Racist remarks by one of Gary’s most influential early residents published in the Indiana University campus newspaper this week have shocked students and administrators at the Bloomington campus.
Ora L. Wildermuth, for whom a gymnasium on the Bloomington campus and a branch of the Gary Public Library are named, apparently vehemently opposed attempts at racial integration at IU during the 1940s and 1950s.
An article on Wildermuth published in the Indiana Daily Student contains excerpts from a letter Wildermuth, who then was president of the IU Board of Trustees, wrote to his treasurer voicing in opposition to racially integrated dormitories.
“I am and shall always remain absolutely and utterly opposed to the social intermingling of the colored race with the white,” Wildermuth wrote. “The further we go . . . the nearer we approach intermarriage and just as soon as colored blood is introduced, the product becomes black.”
The remarks were stunning to those who knew Wildermuth as a figure from Gary history books, who served as the city’s first school teacher, librarian and city judge during the early 1900s. Wildermuth went on to serve 27 years on the IU Board of Trustees.
Current IU Trustee Dr. Clarence Boone, who grew up in Gary and attended IU during the final years of Wildermuth’s board term, is far less surprised.
Wildermuth was one of the founders of the IU Foundation, a fund-raising institution that helped generate funds for new libraries and a field house, which was named after him in 1971. University President Herman Wells, who led the move to integrate the school and clashed with Wildermuth, was on the committee that opted to name the building for Wildermuth.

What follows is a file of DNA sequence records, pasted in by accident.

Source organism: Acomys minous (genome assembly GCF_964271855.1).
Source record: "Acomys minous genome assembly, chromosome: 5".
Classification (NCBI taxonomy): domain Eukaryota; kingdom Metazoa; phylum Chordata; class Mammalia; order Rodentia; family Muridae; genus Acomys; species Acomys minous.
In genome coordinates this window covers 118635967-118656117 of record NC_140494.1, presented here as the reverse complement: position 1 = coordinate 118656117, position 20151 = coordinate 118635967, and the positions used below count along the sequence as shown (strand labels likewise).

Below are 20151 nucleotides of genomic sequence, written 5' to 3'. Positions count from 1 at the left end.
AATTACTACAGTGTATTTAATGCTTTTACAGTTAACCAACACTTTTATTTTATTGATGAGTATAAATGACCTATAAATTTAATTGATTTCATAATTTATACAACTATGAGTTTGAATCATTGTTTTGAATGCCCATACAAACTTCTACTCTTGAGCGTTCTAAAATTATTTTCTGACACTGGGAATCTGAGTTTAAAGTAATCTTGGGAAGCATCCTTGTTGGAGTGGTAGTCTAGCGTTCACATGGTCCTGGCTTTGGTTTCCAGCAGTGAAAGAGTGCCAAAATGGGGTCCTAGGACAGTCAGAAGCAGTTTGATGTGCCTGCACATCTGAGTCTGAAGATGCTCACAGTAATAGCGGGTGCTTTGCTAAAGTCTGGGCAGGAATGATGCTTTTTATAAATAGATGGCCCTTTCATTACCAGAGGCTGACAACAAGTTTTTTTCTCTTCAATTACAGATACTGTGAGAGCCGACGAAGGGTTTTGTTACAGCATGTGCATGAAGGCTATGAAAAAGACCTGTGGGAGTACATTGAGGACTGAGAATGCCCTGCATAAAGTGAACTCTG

Boone said trustees will discuss renaming the building at their next meeting. University spokesman Larry MacIntyre said that IU President Adam Herbert wants a campus-wide dialogue to take place before a decision is reached.
Indiana University officials are considering whether to keep the name of a longtime school trustee on a gymnasium following a student newspaper article about 1940s letters in which he advocated racial segregation.
Wildermuth wrote in a 1945 letter to an IU administrator that while he had no objections to giving blacks educational opportunities, “I am and shall always remain absolutely and utterly opposed to social intermingling of the colored race with the white.”
In a 1948 letter to IU President Herman Wells, he wrote: “The average of the [black] race as to intelligence, economic status and industry is so far below the white average that it seems to me futile to build up hope for a great future. . . Their presence in the body politics definitely presents a problem.”
Herbert called Tuesday for a discussion of Wildermuth’s views and their place in history as the school considers whether to keep his name on the 1920-era gymnasium.
“I am disappointed, but not surprised, that such views were promulgated by a leading Indiana citizen at that point in history,” Herbert said.